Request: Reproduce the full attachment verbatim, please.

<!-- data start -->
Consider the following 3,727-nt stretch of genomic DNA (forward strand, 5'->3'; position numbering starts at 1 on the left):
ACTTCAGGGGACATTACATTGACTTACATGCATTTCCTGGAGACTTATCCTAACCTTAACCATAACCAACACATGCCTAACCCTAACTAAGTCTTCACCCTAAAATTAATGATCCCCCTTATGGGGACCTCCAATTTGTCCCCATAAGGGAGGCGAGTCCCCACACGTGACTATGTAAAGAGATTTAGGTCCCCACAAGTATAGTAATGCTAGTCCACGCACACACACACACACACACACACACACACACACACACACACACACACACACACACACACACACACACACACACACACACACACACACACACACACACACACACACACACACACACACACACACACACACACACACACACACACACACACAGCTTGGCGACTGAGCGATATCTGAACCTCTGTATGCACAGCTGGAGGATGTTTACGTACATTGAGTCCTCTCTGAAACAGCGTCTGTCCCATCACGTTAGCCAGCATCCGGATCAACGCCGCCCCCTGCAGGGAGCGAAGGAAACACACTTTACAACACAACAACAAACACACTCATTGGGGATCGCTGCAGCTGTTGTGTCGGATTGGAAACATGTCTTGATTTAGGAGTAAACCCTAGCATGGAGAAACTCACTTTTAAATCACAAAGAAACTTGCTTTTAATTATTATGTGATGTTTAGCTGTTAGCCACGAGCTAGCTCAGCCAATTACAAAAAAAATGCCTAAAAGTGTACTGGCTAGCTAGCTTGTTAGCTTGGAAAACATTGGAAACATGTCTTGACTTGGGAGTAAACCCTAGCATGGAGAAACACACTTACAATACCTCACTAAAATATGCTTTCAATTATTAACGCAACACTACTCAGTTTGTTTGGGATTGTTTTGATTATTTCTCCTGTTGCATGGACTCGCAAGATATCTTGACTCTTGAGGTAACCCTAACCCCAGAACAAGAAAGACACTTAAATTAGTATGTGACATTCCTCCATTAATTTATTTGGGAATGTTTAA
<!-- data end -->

Consider the following 3,727-nt stretch of genomic DNA (forward strand, 5'->3'; position numbering starts at 1 on the left):
ACTTCAGGGGACATTACATTGACTTACATGCATTTCCTGGAGACTTATCCTAACCTTAACCATAACCAACACATGCCTAACCCTAACTAAGTCTTCACCCTAAAATTAATGATCCCCCTTATGGGGACCTCCAATTTGTCCCCATAAGGGAGGCGAGTCCCCACACGTGACTATGTAAAGAGATTTAGGTCCCCACAAGTATAGTAATGCTAGTCCACGCACACACACACACACACACACACACACACACACACACACACACACACACACACACACACACACACACACACACACACACACACACACACACACACACACACACACACACACACACACACACACACACACACACACACACACACACACACAGCTTGGCGACTGAGCGATATCTGAACCTCTGTATGCACAGCTGGAGGATGTTTACGTACATTGAGTCCTCTCTGAAACAGCGTCTGTCCCATCACGTTAGCCAGCATCCGGATCAACGCCGCCCCCTGCAGGGAGCGAAGGAAACACACTTTACAACACAACAACAAACACACTCATTGGGGATCGCTGCAGCTGTTGTGTCGGATTGGAAACATGTCTTGATTTAGGAGTAAACCCTAGCATGGAGAAACTCACTTTTAAATCACAAAGAAACTTGCTTTTAATTATTATGTGATGTTTAGCTGTTAGCCACGAGCTAGCTCAGCCAATTACAAAAAAAATGCCTAAAAGTGTACTGGCTAGCTAGCTTGTTAGCTTGGAAAACATTGGAAACATGTCTTGACTTGGGAGTAAACCCTAGCATGGAGAAACACACTTACAATACCTCACTAAAATATGCTTTCAATTATTAACGCAACACTACTCAGTTTGTTTGGGATTGTTTTGATTATTTCTCCTGTTGCATGGACTCGCAAGATATCTTGACTCTTGAGGTAACCCTAACCCCAGAACAAGAAAGACACTTAAATTAGTATGTGACATTCCTCCATTAATTTATTTGGGAATGTTTAA